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Lock Haven Express Newspaper Archive: February 15, 1890 - Page 1

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   Lock Haven Express (Newspaper) - February 15, 1890, Lock Haven, Pennsylvania                                EIGHTH YEAR-NO. 296. LOCK HAVEN, PA., SATUKDAY, FEBRUARY 15, 1890. PRICE-TWO CENTS. EVENING EXPRESS kinsloe brothers---publishers CURRENT COMMENT. Sllect good school directors. Vote carefully tor councilman. TitERK were nothing but blauks in that North Dakota lottery scheme. Will Mary Anderson �ot or marry? She will play in Dlvoroe some day. Don't get exoited over eity politics, bat rote far Che best Interests of the eity. Society is dining and dancing at a fur-ions rate to get even with the lenton season. A woman aged 92 was married In New York last week.   She will never be grandmother. This is fine weather, bat the base ball season has cot yet opeeed. The blizzard oC two years ago may still pay ua another visit. SAWTELLE'S BODY FOUND The Headless Trunk Discovered in a Poorly Made Grave A FIENDISH TBAGEDY CLEARED DP The Odd Fellows have a good and useful organization. At present it has 34,000 members enrolled in its insurance department. t It is a debatable question who is in the worse fix-Moleska with a sprained ankle, or Mary Anderson about to get married. A scheme for utilizing the water power of Niagara Falls is in progress under a charter granted in 1886, by a company that embraces a large amount of oapital. It is thought to be practicable by the men who are in the undertaking to convey this power as far aa Buffalo (twenty miles) for lighting that city with eleetrioity, and new ways of using and conveying the Inex-nanstible force of Niagara river, it iB tbonght, will be discovered in the future. Who will say this is not an age of aheap literature, when a soap manufacturer offers with every bar of soap sold a novel by some of the most prominent authors of the wo rid. There is no longer an excuse for illiteracy. A man pays five or ten cents for a bar of soap, aud while lying in his bath tub testing its quality he may in form his mind by reading the first class novel that went with his purchase. The New Vork Usrald calls the prog, noatioations of blizzards either of two olaases: "Hardened liars, wbo had put on their summer flannels at the time and had no more tbonght of a blizzard than they had of an earthquake, and unconscious liars, who said a day or two before that it looked like a storm, and have since lulled their conscience to sleep and made them, selves believe that they did actually fore-tell the great storm. It is a shame that a lot of heartleea theatre managers are going to sue Mary An-deraon for breach of contract. If the young woman wants to get married, why should they stand in her way? If she wanted to marry some foreign princeling It would be different; but she's going to wed a young American, and should be en-oonraged instead of being harassed by a lawsuit. When she became engaged to the young man she simply followed the oustom of breaking oS all other engagements, and the managers who are kicking about it are real mean. So there, now. Eleven million acres of first-class land has by the President's proclamation been thrown open to settlement. This is an area equal in size to the states of New Jersey and Maryland. That would ao-oommodate 220,000 families with a fifty acre farm for each one. Here is a glorious opportunity for landless people-people of the Henry George persuasion, who insist upon the distribution of the land among ail the people. They can get all they can use upon very easy conditions, yet we warrant that not a dozen of these landless peoble will avail themselves of this opportunity to secure homes. Their actions and their professions ought to harmonise more nearly. A Doomed Man's Relatives, Two sisters and a brother of Seely Hopkins the man who will be hung at Belle-fonte next week, will arrive at Bellefonte on Monday. They will remain - in that place until after the execution when they return to their homes at Rochester N. Y. taking with them the body of their unfortunate brother. NORMAL MOTES. The Seniora are busily engaged in writing their Thesis'. The students are anxiously waiting for the new building to be finished. The phonograph gives much amusement for the stdents, and especially the Professors. W. Allison Sands returned yesterday from a week's visit at Jersey Shore. He had the "grip." Harvey Smith says the valentine be received is very appropriate, but be did not like to pay due postage. Both Shakespeare and Pi ice libraries are in excellent condition and contain onoioe literature from the best authors. Isaac Sawtelle Arraigned for tbe Murder of His Brother, and Committed to Jail- The Victim or the Cruel Crime Had Been Decapitated With an Axe and the Remains Partially Baried In a Lonely Wood. East Rochester, N. H., Feb. 14.-The body of Hiram Sawtelle was found this afternoon in the woods near Lebanon. It bad been deoapitated, and tbe head has not yet been discovered. When found the body was projecting from a poorly made grave, and bad a bullet in tbe heart. It-was feet uppermost, not three yards from where Officer Shields found tbe paper that was wrapped around the head. The body was naked with the exception of tbe feet, which had on a pair of socks. Beside it waa a lot of clotted Mood, where the arms and head had been cut off. Officer Shields now has in his possession the empty shell from which the bullet came that killed Hiram. The bullet iteeif was also found, and a gold collar button, beat and twisted. Isaac Sawtelle was arraigned this afternoon charged with the murder of his brother Hiram. His counsel waived the reading of the complaint, and pleaded not guilty. The case was continued to March 21, and Sawtelle was taken to Dover jail. No good description of the man who called to see Sawtelle at Portland, where be was registered as 3. Bridge Dover, can be given, although it partially agrees with one Dr. Charles L. Blood, of Boston, a fellow convict of Sawtelle'a and with whom be has been more or less intimate since bis release. Blood is missing from Boston at tbe present time. Sawtelle pasaed a restless night and has not as yet been told of the discovery of his brother's body. THE RUX.ES NO If IN FORCE. Passed by or the llonee l'arty Vote. Washington, Feb. 14-The Senate today took np the calendar and passed sixty bills, among them a number of pension bills. While these bills were being passed without question, and with tbe usual rapidity of procedure, Mr. Cookrill called attention to tbe fact that the bill granting a pension to David Peterson, and whioh had beso reported adversely, appeared on the calendar as being favorably reported, and bad been passed. The action of tbe Senate in passing the bill was reconsidered, and the bill was indefinitely postponed. The bill declaring unlawful trusts and combinations in restraints of trade and production, was reached but could not be considered under the rale. Sir. Sherman gave notice that he would oall it up at an early day.  Adjourned. The Senate has confirmed tbe following nominations: Charles Emory Smith, to be Minister to Russia; Supervisors of the Census, Pennsylvania, J. B. Mates, tenth, W. Aslky, fifth district. The Senate also discussed briefly the British extradition treaty, but made no disposition of it. work of TnE house. The House this morning resumed oonsid eration of rules. A number of amendments were offered by Democrats, but all were 'ejeoted with the exception of one offered by Mr. Outhwaite to the clause of Rule 23, which provides that all motions or propositions orginating either in tbe House or Senate, involving a tax charge upon the people, shall be first considered in Committee of tbe Whole. The amendment was to strike out the words "originating in the House or Senate," aud Mr. Outhwaite argued that the insertion of these words would be implication and against the constitution, acknowledging tbe right of tbe Senate to originate revenue bills. This was accepted aud the rules were then adopted by a atrictly party vote, of yeas 161, nays 145. SUPERINTENDENT WALLER. Governor Beaver Appoints a Successor to th* Late Dr. Hit-bee. Habhisbubo, Feb. 14.-Governor Beaver this morning appointed D. J. Waller, Jr., of Bloomsburg, Columbia county, Superintendent of Public Instruction to succeed tbe late Dr. Higbee. Mr. Waller is President of Bloomsburg Normal School, and has for years been prominentia and actively ongaged in educational matters. There were about twenty aspirants foa the position, all with good endorsements. Mr. Waller is the son of tbe late D. J, Waller, for many years oonnected with tbe Northumberland Presbytery, and is a man of extraordinary ability. He has been for the last twelve years President of the State Normal Sobool at Bloomsburg, an institution celebrated for its high standing, Ihe appointment will give universal satisfaction, as Mr. Waller is a man eminently qualified for the position. Institute Frogram. The Teachers Local Institute for Porter and Lamar townships will be held at tbe Maokeyville Union Church, Friday evening and Saturday, Feb. 21st and 22d. The following is tbe program: ntlUATf EVESlNr. Prayer. Music. Address or Welcome........... Response............-............. Music. Violin and Organ Duett...... and W.J. Weaver. Oration................................ Address................................. Recitation................ .Dr. J. M. Dumm .....D. I. MoNaul -Miss ClaraSlrank Solo... ....................._W. j. Burrell ....................William Hayes .............Miss Susie Worries: Mafic ..........Miss Meyme Conley ..........Miss Floia Brownlee Addnus~"Books and How to Use Them"-....... Prof. D. B. Simpson. Music.....................................Mackeyvllle Baud Discussion-"How Shall We Teach Fractions to Young Puplls/'opened by W. j. Weaver aud D. B. Simpson. Music. Adjournment. saturday korxino. Prayer. Music. Object Lesson.-..............................W. J. Weaver Primary Reading...............Miss Mayma Conley Music. Physiology and Hygiene......Leonard Hartman History.........................................W. A, Snyder Music. Qrammar.....,....................Pror. D. B. Simpson Business Forms...................--......C W. Tnylor Music. Ailjournnionl. SATUKUAT AFTERNOON. Number Work.................Miss Aunle ScbrolHer Class Drill In Music.........Miss Mnyme (Jonley Penmanship discussed...............W. j. Bu rrcll Music. Metnods ol Teaching.......Supt. D. M. rtruntrard Analysis..............................................C. Taylor Drawing........................................W. J. Weaver Music. Address-"Burns the Peasant Poet us an Educator"...........................Prof. II. B. Simpson E�say- "Qualities oraSuccesstul Student"...... C. W. Taylor Music. Adjournment. C. W. Taylor. W.j. Wmveu, Maykef. Comley, Committee. LOCK HAVEN LOCALS. What Our Reporters Overheard While on Their Daily Bounds. LATEST HEWS ABOUT THE   0ITY The Karma] Literary Societies-Republican Caucus at Flemlngton-Officers Meeting -River Hewa-Th* Names are Wanted- First Ward Councilman ~The Outlook for Timber. Republican Caucus at Fltiologton. The Kepubliaau voters of Allison t own ship met at Flemington last night and made tbe following nominations for township officers: Supervisors, L. M. Everhart, ames Gould; Overseer of Poor, B. F, Hursb; Sahool Directors, W. A. Calder-wood, J. D. S tough ton; Constable, John Nolan; Collector, L. M. Everhart; Audi-tor, J. I. Smith; Judge of Election, W. H. Vanatta; Inspector, E. B. Thorton; Town Clerk, J. D. L. Council. Flret Ward Councilman. James Jefferis having deolined the Republican nomination for Councilman in the First ward, the name of John A. Marshall has been placed ou tbe ticket. Mr. Marshall is a popular man and a good citizen, and will make a first rate Council man. Hia nomination ia received with favor by the voters of tbe ward, and tbe only question cow is as to the size of his majority. A Card From Manager Farnsworth. It affords me great pleasure to announoe to tbe patrons of tbe Opera House an engagement with Fleming's "Around tbe Word In Eighty Days" Company, next Wednesday evening, 19th fnst. Tbe play ib founded ou the uovel by Jules Yerue, aud is tilled with spectacular efleat from beginning to end. The recent improvements iu the Opera House will enable the company to use all their new aud gorgeous acenery. There are upwards of forty poo-ple in tbe cast and ballet, and a first rate, clean entertainment is assured, similar to that given by the Kiralfy's in all the leading cities several seasons sgo. Do not ooufound this attraction frith a female minstrel show or low burlesque troupe, but as one of the legitimate attractions of tbe day. OI course there will be a large contingent of girls arrayed iu flesh colored tights and abbreviated sk:rts, who drill aa Amazons aud figure in lha ballet, but these are necessary accessories to all spectacular productions. Again assuring amuBement-goers a bigb grade, unobjectionable performance, aud hoping to see a full turnout, I remain your humble servant, J. N. Farssw bth, Manager Opera House. The Names Are Wanted. The State Flood Commission has written to Mayor Mason, asking blm to forward the full names of all the persons wbo were drowned in Clinton county in the Flood last June. The names are wanted in making up the Commissioners final report. Tbe Priae and the Shakespeare Literary Societies held interesting meetings in their respective halls last night. The Price society was called to order by the President, Mr, Kepner. The Secretary, Miss Nellie Hanna, was in ber place. Mr. J. W. Gephart was appointed critic. Miss Kunes and Mr. George read selections, Mr. Brauoher recited a selection. Tbe question debated waa "Resolved, that Lincoln deserved as much credit for preserv. ing the Union as Washington for freeing his country." Messrs. Anderson and Gephart ably upheld the affirmative and Messrs. Zimmerman and Wrye the negative. The judges, Misses Kayser, Musser and Hanghton, decided in favor of tbe affirmative. Mr. G. W. Brown read the Print Qazttte, It was rather long bat good. After this the members, whose names were called, responded with choice selections. One young man ventured the following: "In the world's broad field or battle. In the bivouac of lire. Be cot like dumb driven cattle. Be a hero and get a wire." The exorcises were interspersed with music by tbe glee club. The closing num. ber was a quartet-"Good Night"-rendered by Misses Musser and Taylor and Messrs. Rowles and Brauoher, in a very pleasing mannor. While these exercises were in progress equally interesting ones were going on in the Shakespeare hall. President Spangler oalled the society to order and Miss Tomlinson, the Secretary, read the minutes of the last meeting. Miss Clara Kelloy, tbe critic �Itouldered Webster's unabridgod and followed each performance carefully. Tbe Glee Club sang in tbe usual excellent manner. Prof. Chambers favored the society with an amusing song in the "Dutch dialect," with guitar accompaniment. This was well received. Misses Ruddy and Snyder read essays and Misses Dillon and Stevenson gave interesting recitations. Messrs, Fore, Wright, Clymer and Homer discussed the question: "Reaolted, "That tbe pen is mightier than tbe sword." Miss Tomlinson read the Axon Gazette whioh wits one of the best papers the Society has thus far heard. After adjournment of the public meeting tbe Society held a business meeting. Both societies had a very good attendance. Several friends from the city were preset and followed the exercises with close attention. The societies are hard at work and are anxious to get into their new halls. Almost any pleasant afternoon from four o'clock to six you may see students at the new building gazing up at the third floor of tbe main building. Why is this'.' The answer is easy. The new society halls are there. May they loon ring with the eloquence, and resonnd with tbe sweet songs now poured forth to the walls of the Hon-tour House. � PUNGENT POT POURI. FATAL BLOW IN THE RING A Miscellaneous Mixture of Sense and Nou. sense Scissored and Scribbled. SoXEBOitv's baby waa burled to-day- The empty white hearoe from tbe grave rumbled back. Aod the morning, somenae?. seemed  less smiling and gay, Ae I paused ou the walk while it crossed on HB way, Aud a shadow seemed drawn o'er the sun's golden tracK. "Now,look here," remarked the thirteen wives of a Mormon elder to their one husband, "we have just beard from Washington, and we want you to understand that hereafter tbe minority doesn't lead the majority around by its noses in this bouse any more, and don't you forget it.'" 'Tom Sawyer" at the Opera House tonight. Last night of the Kittie Rboades Com. pany. Tee Kittie Khoads Company will play in Houtzdale all of next week. NswsrAPEits h ive dune much to abbreviate expression, aud so to improve style. An Alabama editor has been publicly whipped by a dude. Journalism is a thorny path. After a reporter's legs wear out they make an editor out of blm. Is trrs- worth Jiving? Yes, so tang AS there Is wrong to right, Wall of tbe weak against the strong. Or tyrant to light; Long as there lingers gloom to chase,! Or streaming tear to dry, One kindred woe, one sorrowing face That smiles as we draw nigh ; Long as the tale of anguish swells Tbe heart, aud lips grow wet. And at the Bound of Christmas bells Wepardon and rorget; Bo lone as Faith with Freedom reigns, And loyal Hope survives. And gracious Charity remains To leaven lowly lives; While there Is one untrodden tract For Intellect or Will, And men are free to think and act Life IB wortb living still. A WiLLiAxiapoBT physician says that men dig their graves with their teeth; not ouly by drinking whisky and using tobacco, but by eating food day after day which is loaded down with iuflamatory materials. The soft hat ia now on top. ith accordion plating Coffins lined come high. The latest box for wedding 'upholstered" in white satin. oake Jake Kilrain and His Combination Get Into Trouble. A PUGILIST KILLED OS THE STAGE Tom James, of Dallas, Made an Effort to Stay Four Bounds Wltb Baniem, and at the Eod of the Match Be Waa Carried On* the Stag* With a Broken Neck, Paralyzed and Ready to Die. Dallas, Texas, Feb. 14.-Jake Kilrain and his sparring troup exhibited here last night. After some uneventful sparring by others, Tom James, of Dallas, encountered   Benzea,   the  combination' ohampion light weight, for $25, condition ed that James should stay four rounds Banzea bad it bia way from the first. In the fourth round Banzea struck James in the neck, knocking him limp on the Btage. Jamea waa unable to rise. When the entertainment bad about oon oluded Muldoon announced that James was unconscious, and oalled lor a physician James died this morning. Tbe entire combination are held for murder. It is supposed James' seok was broken. One doctor says it was paralysis of the heart. Banzea fled but gave himself np this morning. THE WORLD'S FAIR. River Hew*. By telephone from Clearfield it iB learn-that there ia a big rafting flood in tbe river at that place and all the small streams are high. The river hero is rising slowly to-day but by tomorrow the water will be several feet higher than it is today. Hale of Stock aod Implements. Jacob Kicker will null live stock and (arm implements at hia farm in East Nit-tauy Valley, March 21at.  C. W. Roto ill be the auctioneer. "the Galley Sla ve." A large audience, slightly top heavy when referring to the positions occupied, assembled at tbe Opera House last nigh t. Tbe great society drama by Bartley Campbell, entitled "The Galley Slave," waa tbe attraction, aud iu the hands of the Kittie Rboades Company was made very inter* eating and enjoyable. If there is a company on the road playing at popular prices as evenly balanced, containing as much genuine wortb, possessing as rich wardrobes, or carrying anywhere near tbe special scenery it has never visited Lock Haven. Tbo costumes worn last night wore pronounced the finest of the week. Miss Rboades made a oharming "Cicily Blaine," and was clad in a number of exquisite drosses that were the admiration of tbe female portion of the audience. Tbe remainder of the company sustained tbeir excellent work of the week and shared the honors with tbe star. To night Is the laat opportunity you will have of seeing the Kittie Rboades Company in Look Haven this season, on whioh occasion will be offered "Tom Sawyer," dramatized from Mark Twain's "Huokle-borry Fin.." There promises to be a jam to-nfgbt. Hadn't you better secure seats in advance? A Complete Mill. Tbe largo saw mill recently erected for Messrs. Cryder & Son near Washington furnace, is said to be ono of tbe most complete mills in tbe couutry. The millwright who superintended the job was Charles Bayers, of Saoksonville, Centre county. There never yet was known a gun Thai surely wasn't lotided, But when 'twas aimed at any one It immediately exploded. Tbe only pity is that when The gun is elevated Its "fool attachment" is not then By kick annihilated. It is predicted by a furnisher that shirts opening iu the baok will ere long be considered back numbers. Patent leather corsets are worn in Paris. They are probably intended for ladies wbo would shine in society. Tbe London Fire Brigade is to be in-creased by three stations and 100 men, gnd the newspapers say that this Is utterly insufficient, and predict a great fire someday that will sweep away a large part of the oity. Tihe will tell howe'er we try To escape thefrost he sprluties ; We've not the face to dare deny Tbe logic or our wrinkles. The physicians everywhere prescribed whisky for the grip. Tbe cause of prohibition has retreated twenty years in the most terminate communities. Mrs. Royer at WlUlamsFart, Commencing on the SQth of this month, will be given ip Williamsport one of the most interesting as well as instructive en. tertalnmentsever given in that place. Mrs. Royer, the noted cook, wilLillUBtrate ber leotures by actual cooking. Tbey will last the week. Single tickets 50 cents, for the season 12.50. The people of Williamsport have a two fold purpose in baying Mrs. Royer give these lectures. First tbey desire to make tbe needed money to. finish and furnish the Industrial Home for girls and women, and second tbe ignoranoe of most of our grown up women, iu tbat all important art, is truly and seriously against a happy home. Would it not be well for some of the Lock Haven, ladies to go down and see this famous artist and en. gage her for some cbarity for our town. O0cera Meeting. There was a meeting of officers of the Twelfth Regiment held in Williamsport yesterday for the purpose of organizing a board of officers to transact business of regiment and also to disouss points of tactics. Chaplain Gerhard of this oity was present and Company H was represented by Lieutenant Jobn D. MoClintock. A committee was appointed to draft a constitution, after which a school of instruction was opened and continued for two hours. Erecting a Monument. J. R. Batchelder is erecting to-day, in the Dunnatown aemetery, a handsome monument which will mark tbe resting place of the late Joseph M. Towns and wife. Action of the House Committee Towards a Settlement on the Site. Washington, Feb. 14.-The House Committee on tbe World's Fair held session to day and adopted its report on the various World's Fair bills which have been referred to it. This report will be submitted to the House to-day. It com menses with an enumeration of the various bills that have been referred to the committee, and the resolution of the 20th of January concerning the method of the site for the Fair. It then proceeds to say that the committee has these bills in consideration, and has found It impraoti oable, in its judgement, to report one bill to cover all the localities, and therefore it begs leave to submit two substitutes for tbe said bills. Tbe title of these bills is not given. As tbe question of the site has been left to the House, a resolution is offered by the committee aa a substitute for that previously offered by a member of the House on January 20. Tbe substitute provide* that oa tbe day after the eomple tion of the debate on the bills submitted by the committee, aud immediately after the reading of tbe journal tbe olerk of tbe House shall call the roll of the members, who shall name tbe site they prefer. If no selection be made on the first oall, the roll is to be called again and again, until a site has beed selected. Fatal Collision at Hew York. New Yobk, Feb. 14.-The sonnd steamer City of New York ran into and sunk the canal boat Capil, just oS the battery this morning. The captain of tbe Capil and his wife, whose names are unknown, are supposed to have been drowned. Railroad Surveys. Two corps of engineers a e at work locating the lines for the proposed rail roada on Kettle Creek. Then seems to be little doubt about the building of at 'east one of tbe roads, and probably both of them in tbe near future. PERSONAL   PKNCIUNQS. Portftisaell, Williamsport, Is in the city to-day, G. B. Perkins, proprietor of the Keystone store returned this morning from a business trip to the Eastern cities. Miss Annie Habu, an accomplished young lady from Lancaster, ia a guest at the residence of oouncilman Haberstroh. Rev. G. W. Perkins returned to this eity last night after an absence of several days in Philadelphia and other places East. Mias Lulu Harper, of Bellefonte, and Mias Bess Evans, of Look Haven, spent Thursday fast as guests of Simon Harper, at Centre Hall. Mrs. Howard B. Griffiths, who baa been spending several weeks with her mother His. Calvert, Water street, has returned to her home at Germantown, Pa. Hisses Annie McLaughlin and Annie Curry, of Bellefonte, spent last night in this city aa the guest of the Misses Kean, West Clinton street. This morning the young ladies went to Renovo. Mrs. King, wire of Rev. B. P. King, of Beaver Meadows, spent yesterday and last nlgbt in this oity as tbe guest of her nephew, condnotor John M. King, Mrs. King left to-day for Williamsport vt here she will visit relatives for several days. Mrs Nancy Potter, widow of Robert Potter, who lives with her son Fergus, at Linden Hall, Centre County, is now 93 years of age and as hale and hearty aa many a woman of half tbat number of years.  She rises with the other members A FAVORITE EVERYWHERE. Kittie Uhoadea Eight Years on the Road and n Go From the Start. Kittie Rboades who has been playing to large andiencea and delighting the patrons of the Opera House during the week has been before tbe footlights for eight years and is twenty-eight years of s�c, although she looks considerable younger. Is she married? Yes. Her husband, W-11. Wart), who by the way iB a very pleaBaut, affable gentleman, is her manager and travels and directs the company at all times. The congenial couple are comfortably quartered at the Fallon House and landlord Schuyler has done much to make tbeir stay in our midst pleasant. We understand thoy are much pleased with Look Haven and the sociability of her people and hope at some future day to return and renew acquaintances and friendships so agreeably begun. Miss RhoadesiB originally from Cleveland, Ohio, where she was a member of an amateur theatrical company before she entered tbe profession. Her talent was of such a remarkable character that she was advised to go on the stage, and as stated, she .has been before the public for eight years. Mr. Ward was heard to remark that he gathered together a company in Cleveland and started out on the rood eight years ago. When they struck tbe first town he bad just twenty-five cents in bis pocket. The show with Miss Rhoades at its head was a success from the start, however, and it has been on the road every season since and has made money all the time. Few stage attractions have such a record. She Wanted to Die. A Bellefonte girl made an attempt on Thursday to commit suicide by taking poison, but her friends discovered' ber intent and prevented her from committing the rash act. Tb9 Bellefonte Jfeaa says that next morning she secured a razor with the intention of killing herself with it but that, too, was taken from her. She then entirely disrobed herself and going to the cellar lay down on tbe cold ground and refused to get up. The authorities were then notified and the girl was taken in charge. A bearing was given her and she was then sent to jail. It is very evident that the girl is not only bad but somewhat 'out of her bead' also. The Outlook for Timber* The mouth of February is now half gone, and the prospects for getting in the square timber is no better than before. A prominent lumberman wbo deals largely In square timber, and is well posted as to operations up river, said this morning he knew of but seven rafts on tbe bankB at present. He says tbat without snow it is mpossible to get tbe square timber and long round logs to the river. Most of Ihe short logs will be put in, but unless snow" comes soon the number df rafts to oome down' tbe river the coming spring will be less than ever known before. Two From Sugar Valley. From the Journal. James O'Donnol, of Pine Station, is getting ready to build a stave mill on land owned by A. S. Matter near Eose-craua. He expects to have the mill in operation by the first of April. Thomas Qarrety baa a crew ol men at work cutting paper wood for. Armstrong Bros., at Look Haven. He runs the wood down the side of tbe mountain on a steep slide built expressly for that purpose. SUNDAY SERVICES, Services at the usual hours in the Disciple Church. Services in the Presbyterian Church morning and. evening aa usual. St. Paul's Episcopal Churoh, servioes at 10:30 a. to. and 7:00 p. m. Sunday school at 12:15.  Strangers welcome. At the Water Street German Lutheran Churoh-German servioes in the morning and English in tbe evening. Sunday sobool at 3 p. m. Services at the Baptist Church, conducted by the pastor, Rev. R. W. Parkins, in the [morning at 10:30 and evening at 7. Sunday school at 2:15 p. m. At tbe English Lutheran Church-Servioes at 10:30 a. m. and 7 p. m., by the pastor. Sunday school at 2 p. m. Young people'a prayer meeting at 6:15 p. m. There will be services at tbe Reformed Church morning and evening at the nsual hours.. Sunday school at 9:30 a. m, There will be no German services on account of tbe funeral of a member of the Sunday sobool. There will be Sunday school at the East Main Street M. E. Church at 9 a. m.; preaching at 10:30; young meu's meetiug at 6:15 p. m-, and public prayer meeting at 7, Preaching at Flemington at 7^n, m., by the pastor, S. B. Evans. Trinity M. E. Church-Preaching at 10:30 a. m., by Rev. J. J. Pearce; a missionary sermon at 7 p. m, by the pastor. Sunday school at 2 p. m. The Young People's Society of Christian Endeavor at 6 m.  Evangelistic servioes during the of the family and breakfast before 6 the week, every evening except Saturday, o'olock, as a general rule. beginning at 7:30 p. m.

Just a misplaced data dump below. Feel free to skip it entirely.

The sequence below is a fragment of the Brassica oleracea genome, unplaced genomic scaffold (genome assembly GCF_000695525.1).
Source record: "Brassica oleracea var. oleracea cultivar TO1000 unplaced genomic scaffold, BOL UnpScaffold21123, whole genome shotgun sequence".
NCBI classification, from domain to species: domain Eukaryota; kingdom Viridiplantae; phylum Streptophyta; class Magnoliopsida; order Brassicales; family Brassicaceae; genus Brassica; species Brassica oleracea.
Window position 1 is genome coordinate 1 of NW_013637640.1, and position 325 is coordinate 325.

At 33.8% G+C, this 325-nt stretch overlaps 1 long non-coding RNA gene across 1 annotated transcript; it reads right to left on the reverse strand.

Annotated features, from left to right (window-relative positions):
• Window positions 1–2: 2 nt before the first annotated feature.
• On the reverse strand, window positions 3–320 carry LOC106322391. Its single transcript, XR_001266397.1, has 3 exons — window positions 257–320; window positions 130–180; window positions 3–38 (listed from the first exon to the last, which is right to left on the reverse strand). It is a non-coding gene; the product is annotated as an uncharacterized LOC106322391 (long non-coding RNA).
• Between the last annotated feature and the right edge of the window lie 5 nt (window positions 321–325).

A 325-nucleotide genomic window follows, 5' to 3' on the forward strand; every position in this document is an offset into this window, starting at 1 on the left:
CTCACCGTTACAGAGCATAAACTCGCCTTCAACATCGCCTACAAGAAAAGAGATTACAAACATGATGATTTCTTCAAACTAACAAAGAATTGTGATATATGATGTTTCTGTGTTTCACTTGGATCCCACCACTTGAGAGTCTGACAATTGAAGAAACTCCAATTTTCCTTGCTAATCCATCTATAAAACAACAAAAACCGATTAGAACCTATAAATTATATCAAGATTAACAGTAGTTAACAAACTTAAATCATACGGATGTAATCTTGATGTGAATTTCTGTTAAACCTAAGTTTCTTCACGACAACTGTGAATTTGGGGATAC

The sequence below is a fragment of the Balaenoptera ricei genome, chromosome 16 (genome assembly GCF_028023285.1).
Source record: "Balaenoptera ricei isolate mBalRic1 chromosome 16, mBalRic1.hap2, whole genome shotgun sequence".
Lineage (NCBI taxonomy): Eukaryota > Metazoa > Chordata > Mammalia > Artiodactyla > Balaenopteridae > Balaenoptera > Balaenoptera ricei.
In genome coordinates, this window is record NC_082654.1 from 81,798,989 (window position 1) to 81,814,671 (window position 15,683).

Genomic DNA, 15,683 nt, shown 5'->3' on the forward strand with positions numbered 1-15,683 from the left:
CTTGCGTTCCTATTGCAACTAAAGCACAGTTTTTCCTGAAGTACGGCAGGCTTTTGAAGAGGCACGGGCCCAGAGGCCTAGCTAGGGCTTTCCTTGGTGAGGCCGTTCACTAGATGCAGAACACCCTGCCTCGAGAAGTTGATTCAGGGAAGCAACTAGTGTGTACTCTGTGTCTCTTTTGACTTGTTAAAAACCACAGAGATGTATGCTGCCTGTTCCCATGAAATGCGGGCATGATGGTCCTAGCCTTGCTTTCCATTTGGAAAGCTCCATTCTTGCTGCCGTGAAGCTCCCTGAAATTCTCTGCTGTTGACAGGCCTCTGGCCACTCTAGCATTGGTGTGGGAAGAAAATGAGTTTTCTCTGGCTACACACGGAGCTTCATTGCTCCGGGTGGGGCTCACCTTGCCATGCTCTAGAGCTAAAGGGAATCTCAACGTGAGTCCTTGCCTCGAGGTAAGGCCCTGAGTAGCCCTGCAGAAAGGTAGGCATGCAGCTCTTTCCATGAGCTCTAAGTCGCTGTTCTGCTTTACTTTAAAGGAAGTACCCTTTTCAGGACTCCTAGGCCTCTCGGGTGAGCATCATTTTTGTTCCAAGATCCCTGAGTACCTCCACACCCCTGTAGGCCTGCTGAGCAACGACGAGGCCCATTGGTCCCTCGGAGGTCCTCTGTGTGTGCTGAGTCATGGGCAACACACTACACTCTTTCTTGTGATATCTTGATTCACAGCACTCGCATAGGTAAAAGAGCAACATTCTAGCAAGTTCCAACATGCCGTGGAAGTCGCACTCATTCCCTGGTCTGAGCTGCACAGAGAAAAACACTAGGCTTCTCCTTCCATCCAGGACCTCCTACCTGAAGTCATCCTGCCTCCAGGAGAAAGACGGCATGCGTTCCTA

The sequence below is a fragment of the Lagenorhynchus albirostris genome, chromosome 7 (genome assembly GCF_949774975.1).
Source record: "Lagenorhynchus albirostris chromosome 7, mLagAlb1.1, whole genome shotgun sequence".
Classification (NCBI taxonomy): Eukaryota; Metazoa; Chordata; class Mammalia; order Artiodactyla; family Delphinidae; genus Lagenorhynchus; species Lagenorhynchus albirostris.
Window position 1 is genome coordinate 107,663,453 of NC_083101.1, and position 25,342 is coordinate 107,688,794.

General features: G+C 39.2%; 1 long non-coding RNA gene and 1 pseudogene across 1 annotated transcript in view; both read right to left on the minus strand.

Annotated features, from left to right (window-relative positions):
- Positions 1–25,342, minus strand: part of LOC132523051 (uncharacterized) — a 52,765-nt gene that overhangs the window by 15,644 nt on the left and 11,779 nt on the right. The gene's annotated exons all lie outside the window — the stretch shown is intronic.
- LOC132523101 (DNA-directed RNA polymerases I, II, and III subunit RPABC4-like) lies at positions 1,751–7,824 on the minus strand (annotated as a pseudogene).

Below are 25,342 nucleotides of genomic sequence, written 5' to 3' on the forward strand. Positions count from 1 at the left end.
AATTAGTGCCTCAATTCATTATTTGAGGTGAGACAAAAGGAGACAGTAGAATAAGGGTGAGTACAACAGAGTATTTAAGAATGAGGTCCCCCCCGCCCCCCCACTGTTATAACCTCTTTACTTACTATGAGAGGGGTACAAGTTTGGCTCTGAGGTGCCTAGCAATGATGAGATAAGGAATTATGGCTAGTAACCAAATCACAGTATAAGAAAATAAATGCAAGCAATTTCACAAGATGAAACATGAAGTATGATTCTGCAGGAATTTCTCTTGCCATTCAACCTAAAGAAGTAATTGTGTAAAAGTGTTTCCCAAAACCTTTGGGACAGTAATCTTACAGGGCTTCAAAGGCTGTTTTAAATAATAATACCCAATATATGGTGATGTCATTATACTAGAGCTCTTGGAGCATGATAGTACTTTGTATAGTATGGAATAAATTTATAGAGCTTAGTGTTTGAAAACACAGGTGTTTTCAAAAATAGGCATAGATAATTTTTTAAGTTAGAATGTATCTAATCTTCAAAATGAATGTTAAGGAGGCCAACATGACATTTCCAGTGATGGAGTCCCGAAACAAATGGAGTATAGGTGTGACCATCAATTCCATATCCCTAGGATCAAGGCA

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  • Access to Over 130 million Newspaper Pages
  • Ability to View, Save, and Print
  • Articles featuring over 100 million people
  • Full Access To All Content including 10 Foreign Countries
  • Weekly Search Alerts - We search for you!
  • & Many More Features!
Subscribe for a 6 Month Membership only for $99.95
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Your Membership Includes:
  • Unlimited Page Views
  • Access to Over 130 million Newspaper Pages
  • Ability to View, Save, and Print
  • Articles featuring over 100 million people
  • Full Access To All Content including 10 Foreign Countries
  • Weekly Search Alerts - We search for you!
  • & Many More Features!

What our Customers Say:

"It is amazing how easy and exciting it is to access all of this information! I found hundreds of articles about my relatives from Germany! Well worth the subscription!" - Michael S.

"I love this site. It's interesting to read articles about different family members. I've found articles as well as an obituary about an uncle who passed away before I was born, and another about a great aunt. It's great for helping with genealogy." - Patricia T.

"A great research tool. Allows me to view events and gives me incredible insight into the stories of the past." - Charles S.